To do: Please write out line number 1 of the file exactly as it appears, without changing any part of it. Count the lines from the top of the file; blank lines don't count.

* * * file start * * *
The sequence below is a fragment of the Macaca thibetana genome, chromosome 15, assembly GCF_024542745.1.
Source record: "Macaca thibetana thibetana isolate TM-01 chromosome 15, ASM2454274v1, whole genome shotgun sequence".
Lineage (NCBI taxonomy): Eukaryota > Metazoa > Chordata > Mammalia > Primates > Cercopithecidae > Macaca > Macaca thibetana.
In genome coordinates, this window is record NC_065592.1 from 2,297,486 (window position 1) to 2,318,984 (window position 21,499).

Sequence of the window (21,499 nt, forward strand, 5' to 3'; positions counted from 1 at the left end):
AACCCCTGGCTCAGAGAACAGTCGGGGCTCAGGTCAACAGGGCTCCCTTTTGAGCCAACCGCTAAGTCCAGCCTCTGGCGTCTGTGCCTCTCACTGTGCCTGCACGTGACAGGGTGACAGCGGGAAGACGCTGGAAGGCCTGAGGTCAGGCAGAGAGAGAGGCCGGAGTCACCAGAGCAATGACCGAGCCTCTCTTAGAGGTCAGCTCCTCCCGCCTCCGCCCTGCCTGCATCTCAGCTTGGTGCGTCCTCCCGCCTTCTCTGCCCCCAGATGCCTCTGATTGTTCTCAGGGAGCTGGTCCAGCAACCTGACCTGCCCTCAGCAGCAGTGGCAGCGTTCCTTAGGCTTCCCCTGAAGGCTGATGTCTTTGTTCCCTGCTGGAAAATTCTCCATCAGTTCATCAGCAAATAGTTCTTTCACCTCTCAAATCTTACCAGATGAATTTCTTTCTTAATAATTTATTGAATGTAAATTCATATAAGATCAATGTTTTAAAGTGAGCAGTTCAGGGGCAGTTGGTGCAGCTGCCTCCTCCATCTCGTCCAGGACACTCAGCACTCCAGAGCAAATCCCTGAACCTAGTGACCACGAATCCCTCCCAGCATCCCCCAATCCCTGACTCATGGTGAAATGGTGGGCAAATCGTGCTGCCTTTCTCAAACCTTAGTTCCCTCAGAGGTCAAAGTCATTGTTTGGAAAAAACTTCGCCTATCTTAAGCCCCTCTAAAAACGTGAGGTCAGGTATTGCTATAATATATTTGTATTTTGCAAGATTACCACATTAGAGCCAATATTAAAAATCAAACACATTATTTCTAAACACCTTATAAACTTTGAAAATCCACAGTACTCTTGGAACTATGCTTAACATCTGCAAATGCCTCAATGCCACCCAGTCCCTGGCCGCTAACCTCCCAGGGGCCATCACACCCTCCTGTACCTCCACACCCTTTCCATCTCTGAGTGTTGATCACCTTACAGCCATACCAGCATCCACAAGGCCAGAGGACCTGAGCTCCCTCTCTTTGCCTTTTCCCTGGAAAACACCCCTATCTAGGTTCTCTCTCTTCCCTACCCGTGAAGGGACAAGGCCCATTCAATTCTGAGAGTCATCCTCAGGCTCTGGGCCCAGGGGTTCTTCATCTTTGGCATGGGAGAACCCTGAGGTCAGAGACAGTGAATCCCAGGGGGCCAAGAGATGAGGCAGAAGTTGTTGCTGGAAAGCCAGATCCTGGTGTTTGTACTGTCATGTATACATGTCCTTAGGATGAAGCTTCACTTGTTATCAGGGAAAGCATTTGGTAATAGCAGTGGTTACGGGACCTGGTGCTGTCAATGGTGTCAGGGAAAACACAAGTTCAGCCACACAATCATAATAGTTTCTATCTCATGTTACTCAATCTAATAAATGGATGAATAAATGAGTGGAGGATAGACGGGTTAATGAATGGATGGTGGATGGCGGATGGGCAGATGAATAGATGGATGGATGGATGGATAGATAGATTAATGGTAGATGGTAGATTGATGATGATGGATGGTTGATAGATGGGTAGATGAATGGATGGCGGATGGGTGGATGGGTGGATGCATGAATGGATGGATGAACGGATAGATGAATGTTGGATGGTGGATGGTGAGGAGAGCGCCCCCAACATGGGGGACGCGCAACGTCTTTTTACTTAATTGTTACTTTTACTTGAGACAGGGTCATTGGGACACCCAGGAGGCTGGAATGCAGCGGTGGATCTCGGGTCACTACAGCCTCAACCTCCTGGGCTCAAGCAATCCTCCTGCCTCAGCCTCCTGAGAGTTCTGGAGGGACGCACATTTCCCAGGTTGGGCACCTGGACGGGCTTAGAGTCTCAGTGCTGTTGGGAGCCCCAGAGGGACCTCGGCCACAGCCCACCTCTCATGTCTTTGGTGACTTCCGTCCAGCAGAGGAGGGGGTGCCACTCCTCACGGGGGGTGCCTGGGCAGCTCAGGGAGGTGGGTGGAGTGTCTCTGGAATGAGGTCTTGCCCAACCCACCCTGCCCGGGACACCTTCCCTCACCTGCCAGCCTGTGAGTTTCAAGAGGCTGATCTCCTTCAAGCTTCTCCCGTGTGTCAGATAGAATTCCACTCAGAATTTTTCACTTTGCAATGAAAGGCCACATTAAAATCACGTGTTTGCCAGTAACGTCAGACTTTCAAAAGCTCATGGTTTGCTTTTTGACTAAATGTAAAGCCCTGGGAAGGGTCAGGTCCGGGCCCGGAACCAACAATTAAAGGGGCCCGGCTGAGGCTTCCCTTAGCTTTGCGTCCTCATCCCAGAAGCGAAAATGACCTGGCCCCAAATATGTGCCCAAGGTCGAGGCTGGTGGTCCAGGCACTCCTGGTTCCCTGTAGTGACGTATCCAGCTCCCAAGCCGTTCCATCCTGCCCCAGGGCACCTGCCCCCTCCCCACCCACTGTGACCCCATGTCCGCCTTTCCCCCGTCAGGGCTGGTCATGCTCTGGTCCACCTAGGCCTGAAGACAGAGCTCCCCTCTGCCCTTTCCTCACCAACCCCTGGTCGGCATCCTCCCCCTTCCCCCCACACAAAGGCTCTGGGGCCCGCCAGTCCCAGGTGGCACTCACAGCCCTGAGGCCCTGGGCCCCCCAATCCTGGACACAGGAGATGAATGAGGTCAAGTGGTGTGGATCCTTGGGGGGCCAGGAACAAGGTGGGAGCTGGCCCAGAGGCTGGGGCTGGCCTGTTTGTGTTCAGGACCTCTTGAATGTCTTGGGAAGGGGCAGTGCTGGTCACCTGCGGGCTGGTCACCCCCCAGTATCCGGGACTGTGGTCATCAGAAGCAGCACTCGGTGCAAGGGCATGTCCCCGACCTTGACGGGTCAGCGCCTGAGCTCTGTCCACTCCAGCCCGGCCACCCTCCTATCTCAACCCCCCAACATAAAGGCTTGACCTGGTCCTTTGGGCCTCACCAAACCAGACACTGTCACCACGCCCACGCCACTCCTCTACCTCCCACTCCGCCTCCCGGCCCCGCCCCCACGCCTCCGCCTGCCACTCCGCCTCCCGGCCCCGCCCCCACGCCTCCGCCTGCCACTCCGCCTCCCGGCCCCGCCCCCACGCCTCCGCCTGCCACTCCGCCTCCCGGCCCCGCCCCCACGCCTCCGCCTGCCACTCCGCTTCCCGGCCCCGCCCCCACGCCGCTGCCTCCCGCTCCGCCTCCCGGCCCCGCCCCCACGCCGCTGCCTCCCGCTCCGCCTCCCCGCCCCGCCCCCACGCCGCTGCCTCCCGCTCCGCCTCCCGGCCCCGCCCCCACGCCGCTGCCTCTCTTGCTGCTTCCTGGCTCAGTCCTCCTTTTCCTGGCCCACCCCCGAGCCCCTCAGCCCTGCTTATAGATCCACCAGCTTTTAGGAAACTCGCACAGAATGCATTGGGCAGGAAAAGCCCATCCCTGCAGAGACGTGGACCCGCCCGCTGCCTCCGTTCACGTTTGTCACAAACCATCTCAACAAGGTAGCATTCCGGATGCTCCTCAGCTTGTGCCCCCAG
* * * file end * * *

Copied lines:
The sequence below is a fragment of the Macaca thibetana genome, chromosome 15, assembly GCF_024542745.1.